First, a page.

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Suffolk red-light cameras would be suspended under new bill

Suffolk Legis. Rob Trotta announces his effort to

Suffolk Legis. Rob Trotta announces his effort to suspend the county's red-light camera program in Commack at Indian Head Road and Jericho Turnpike, an intersection with multiple red-light cameras, on Monday, April 11, 2016. Photo Credit: Steve Pfost

Suffolk County Legis. Robert Trotta will introduce legislation Tuesday to suspend the county’s red-light camera program, arguing that the devices are a blatant money grab that cause more accidents than they prevent.

At a news conference in Commack on Monday, Trotta (R-Fort Salonga) cited a new county report that shows accidents involving injuries that occurred through the end of 2014 more than doubled at three intersections in his district with red-light cameras.

Trotta accused Suffolk County Executive Steve Bellone, a Democrat, of using red-light camera revenue to avoid an unpopular property tax increase.

The cameras, installed in Suffolk’s five western towns, generate $80 tickets for each violation.

“This program is nothing more than an attempt to raise taxation by citation,” said Trotta, whose bill would halt the program until county officials can re-evaluate the camera locations.

Speaking for the administration, Paul Margiotta, executive director of Suffolk County’s Traffic and Parking Violations Agency, said the camera program “has reduced accidents involving injuries at intersections with cameras and dramatically reduced right-angle accidents, which have the highest potential for serious injuries or even fatalities by more than 20 percent.”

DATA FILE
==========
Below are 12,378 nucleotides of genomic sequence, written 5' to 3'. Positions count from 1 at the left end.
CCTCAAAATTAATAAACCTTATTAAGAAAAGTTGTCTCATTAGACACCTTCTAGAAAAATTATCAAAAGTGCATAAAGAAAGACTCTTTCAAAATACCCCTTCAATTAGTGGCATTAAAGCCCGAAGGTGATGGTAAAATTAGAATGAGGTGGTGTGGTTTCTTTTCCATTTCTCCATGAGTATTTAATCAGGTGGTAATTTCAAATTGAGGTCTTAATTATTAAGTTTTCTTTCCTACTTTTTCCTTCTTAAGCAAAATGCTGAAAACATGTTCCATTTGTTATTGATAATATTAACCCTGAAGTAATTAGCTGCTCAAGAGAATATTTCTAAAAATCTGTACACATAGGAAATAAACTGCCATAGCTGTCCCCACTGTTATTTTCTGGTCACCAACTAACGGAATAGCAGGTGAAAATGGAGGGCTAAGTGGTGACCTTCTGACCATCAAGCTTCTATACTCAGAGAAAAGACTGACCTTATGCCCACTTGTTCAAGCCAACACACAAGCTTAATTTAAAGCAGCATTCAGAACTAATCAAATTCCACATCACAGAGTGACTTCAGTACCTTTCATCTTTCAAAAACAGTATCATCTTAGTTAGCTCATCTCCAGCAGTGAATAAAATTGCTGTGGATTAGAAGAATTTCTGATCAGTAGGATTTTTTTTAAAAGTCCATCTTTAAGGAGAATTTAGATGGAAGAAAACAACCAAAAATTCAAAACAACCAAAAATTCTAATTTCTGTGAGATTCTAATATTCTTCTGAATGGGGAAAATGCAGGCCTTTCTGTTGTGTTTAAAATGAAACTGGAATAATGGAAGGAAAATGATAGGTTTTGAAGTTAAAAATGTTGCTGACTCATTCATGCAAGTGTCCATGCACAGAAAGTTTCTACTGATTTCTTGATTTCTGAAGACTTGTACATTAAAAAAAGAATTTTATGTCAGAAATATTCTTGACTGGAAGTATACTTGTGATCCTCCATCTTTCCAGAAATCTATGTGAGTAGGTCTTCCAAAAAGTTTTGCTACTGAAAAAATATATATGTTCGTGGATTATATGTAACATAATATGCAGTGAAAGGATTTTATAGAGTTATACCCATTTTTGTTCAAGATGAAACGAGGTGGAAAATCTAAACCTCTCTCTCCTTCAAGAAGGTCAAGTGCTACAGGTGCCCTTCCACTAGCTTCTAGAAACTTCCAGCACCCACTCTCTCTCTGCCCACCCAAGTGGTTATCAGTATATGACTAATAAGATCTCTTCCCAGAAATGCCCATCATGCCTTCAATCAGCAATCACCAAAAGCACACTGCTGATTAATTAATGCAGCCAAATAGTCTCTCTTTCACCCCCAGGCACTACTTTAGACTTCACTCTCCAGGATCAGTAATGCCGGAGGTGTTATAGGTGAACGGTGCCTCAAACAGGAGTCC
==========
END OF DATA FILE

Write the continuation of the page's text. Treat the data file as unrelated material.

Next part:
Margiotta added, “Intersections with red-light cameras on average are safer than intersections without cameras.”

Presiding Officer DuWayne Gregory (D-Amityville) said the county should conduct a review of the program to determine why some locations have seen an uptick in accidents. “We need to look at the cause of the accidents,” said Gregory, who contends the cameras should remain active during the review period.

Suffolk’s 2014 report to the state showed that at 44 of the 100 intersections with cameras, the frequency of accidents involving injuries increased through the end of 2014, compared with the frequency of accidents between 2007 and 2009, before the program began.

Countywide, crashes involving injuries dropped 4.2 percent at intersections with red-light cameras through 2014 compared with the period before 2010. Total accidents decreased 3 percent through 2014.

Suffolk’s cameras generated 444,008 tickets in 2014 and motorists paid $33 million in citations. The county paid its vendor, Xerox State and Local Solutions, $9.5 million in 2014, the report said.

The Democratic caucus controls the Suffolk Legislature by a 12-6 margin.

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